LA: The hardest part of my job is the time it takes to do documentation. We now have EMR systems but they are not all conducive to OT, and I have a difficult time navigating them and making sure I do so correctly… We have many documentation requirements per Medicare, so making sure everything is clear and concise is difficult for me. This is very time consuming and non-revenue producing, so more often than not I am doing my documentation on my time.
BY: What is the best part of your job?
LA: The best part of my work day is hearing a patient say, “Look, I can now bend my finger!” or “I don’t have pain anymore after doing my therapy program.” Witnessing a patient’s recovery is the best part of every day. I also love when I can help a patient through the emotional roller coaster of having pain and having limited functional use of their hand. When I hear a patient say, “Thank you for listening or putting up with my crying” it’s the best part of my day.
BY: Thank you so much for sharing.
I am so thankful that I got to get back in touch with Lisa. When I had finished volunteering, she gave me a cute candle as a reminder of my experience.
I will always be thankful for her impact on my introduction to OT and how it can change people’s lives.
Be Prepared for Grad School >
August 12, 2020
As part of the Bachelor’s-to-Master’s program, my entrance into the Master’s program was unique in that it was also my senior year of undergrad. It was a strange transition, as I was trying to get used to being a Master’s student while holding on to my friends and senior year activities. I struggled with being simultaneously at the top of the school “hierarchy” and the new kid. However, I learned a lot during this past year, and am hoping that if anyone starting this Master’s student life transition resonates with my experience, you can find a new tidbit of information to make the transition easier.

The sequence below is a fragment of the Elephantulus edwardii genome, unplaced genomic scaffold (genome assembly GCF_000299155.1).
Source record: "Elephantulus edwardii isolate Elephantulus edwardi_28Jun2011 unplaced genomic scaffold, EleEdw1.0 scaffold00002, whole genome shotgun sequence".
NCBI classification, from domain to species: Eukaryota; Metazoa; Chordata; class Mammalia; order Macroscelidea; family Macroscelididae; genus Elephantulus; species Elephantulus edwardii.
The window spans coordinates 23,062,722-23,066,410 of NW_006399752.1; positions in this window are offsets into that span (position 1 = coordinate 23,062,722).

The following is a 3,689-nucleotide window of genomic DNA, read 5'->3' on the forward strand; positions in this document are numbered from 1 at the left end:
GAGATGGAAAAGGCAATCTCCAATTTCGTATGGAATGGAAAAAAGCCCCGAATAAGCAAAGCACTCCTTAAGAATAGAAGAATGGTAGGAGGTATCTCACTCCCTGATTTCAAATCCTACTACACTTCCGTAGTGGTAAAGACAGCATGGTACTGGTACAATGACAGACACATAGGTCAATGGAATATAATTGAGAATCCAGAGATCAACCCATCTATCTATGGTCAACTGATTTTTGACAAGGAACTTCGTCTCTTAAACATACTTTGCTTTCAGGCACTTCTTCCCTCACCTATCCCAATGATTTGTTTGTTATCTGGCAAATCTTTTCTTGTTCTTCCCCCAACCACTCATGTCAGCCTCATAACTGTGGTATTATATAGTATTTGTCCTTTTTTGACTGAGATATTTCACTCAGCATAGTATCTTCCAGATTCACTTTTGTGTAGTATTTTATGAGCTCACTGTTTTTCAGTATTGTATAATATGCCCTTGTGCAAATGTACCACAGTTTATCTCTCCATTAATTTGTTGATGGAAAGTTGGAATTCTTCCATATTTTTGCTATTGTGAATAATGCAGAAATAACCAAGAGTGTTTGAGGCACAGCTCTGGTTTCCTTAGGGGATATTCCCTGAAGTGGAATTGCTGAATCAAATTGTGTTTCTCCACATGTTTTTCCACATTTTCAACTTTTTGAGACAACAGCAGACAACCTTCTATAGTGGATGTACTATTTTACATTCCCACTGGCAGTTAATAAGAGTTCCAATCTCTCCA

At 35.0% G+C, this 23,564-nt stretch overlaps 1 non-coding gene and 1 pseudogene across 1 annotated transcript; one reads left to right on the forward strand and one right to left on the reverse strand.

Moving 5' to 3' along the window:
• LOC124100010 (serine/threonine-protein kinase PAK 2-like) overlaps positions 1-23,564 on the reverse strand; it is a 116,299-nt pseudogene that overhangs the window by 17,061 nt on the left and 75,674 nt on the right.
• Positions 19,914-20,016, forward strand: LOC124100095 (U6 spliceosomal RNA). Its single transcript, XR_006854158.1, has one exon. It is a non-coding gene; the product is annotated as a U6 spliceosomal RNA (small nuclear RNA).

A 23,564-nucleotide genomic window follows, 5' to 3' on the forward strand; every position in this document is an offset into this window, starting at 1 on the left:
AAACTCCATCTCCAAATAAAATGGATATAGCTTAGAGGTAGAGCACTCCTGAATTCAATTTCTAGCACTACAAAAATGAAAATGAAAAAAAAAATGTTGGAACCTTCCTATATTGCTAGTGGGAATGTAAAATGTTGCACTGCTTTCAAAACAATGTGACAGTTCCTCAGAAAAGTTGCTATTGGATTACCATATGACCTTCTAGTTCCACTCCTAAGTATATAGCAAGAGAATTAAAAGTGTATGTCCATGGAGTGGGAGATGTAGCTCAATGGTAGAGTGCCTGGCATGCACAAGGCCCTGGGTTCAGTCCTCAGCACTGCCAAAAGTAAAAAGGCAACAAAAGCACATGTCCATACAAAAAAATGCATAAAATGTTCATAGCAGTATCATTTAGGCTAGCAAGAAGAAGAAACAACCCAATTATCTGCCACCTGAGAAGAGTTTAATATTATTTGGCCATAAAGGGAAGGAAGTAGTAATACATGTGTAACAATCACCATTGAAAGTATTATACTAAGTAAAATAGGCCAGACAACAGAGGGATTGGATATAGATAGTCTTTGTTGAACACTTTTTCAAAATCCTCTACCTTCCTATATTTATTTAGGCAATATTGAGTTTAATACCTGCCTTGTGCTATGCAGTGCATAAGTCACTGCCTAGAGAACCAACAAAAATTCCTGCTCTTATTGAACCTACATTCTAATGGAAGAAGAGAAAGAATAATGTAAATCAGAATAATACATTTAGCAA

Make New Friends
I struggled with figuring out how to spend my time with people. I wanted to spend every last minute that I could with friends from undergrad, as I knew it was not likely we would live this close to each other again. We had to make the most of our proximity. And yet, it was hard to feel connected to people that I was in new classes with when I was not as open to conversations. It took me a while to realize that these students were going to be with me in the field, and they were people I could learn from and rely on. All this to say: (1) Take the time to have conversations. Whether it be in class (during designated discussion time such as breakout rooms, of course) or not, you can learn about a person even through the course material. One entire class discussed the Therapeutic Use of Self, so we discovered a lot about our own and each other’s personalities. (2) Take the time out of class to hang out. I did not do this one very well, but maybe once a month, whatever you can swing out of your free time, log on to an event. Go meet new people. Start up conversations with people outside of your cohort and classes. Many people would open conversation by asking about the Bachelor’s-to-Master’s program, so I had to learn to use it as a conversation starter, to ask about their own undergraduate experience. We’re all OTs, so we’re all here because we love talking to and helping people.
Another strange factor is our new professors. We meet different OT faculty during these next two years, all with different experiences and expertise. Each student is also paired with a faculty mentor according to their interests. Take advantage of their knowledge base; reach out to them with questions. (3) Use office hours. If you may be unsure of what area of OT you want to go into in the future, as I am, use each practice immersion to further understand your fit for each area. Have conversations with the professors, who are experienced members of their field. It is only during this time that you will have the excuse of class material to start conversations. Even if you can’t use that excuse, faculty are always happy to talk about what they are passionate about. They are also very understanding and can help with any difficulties into the transition to grad school and classes.
Bring a Snack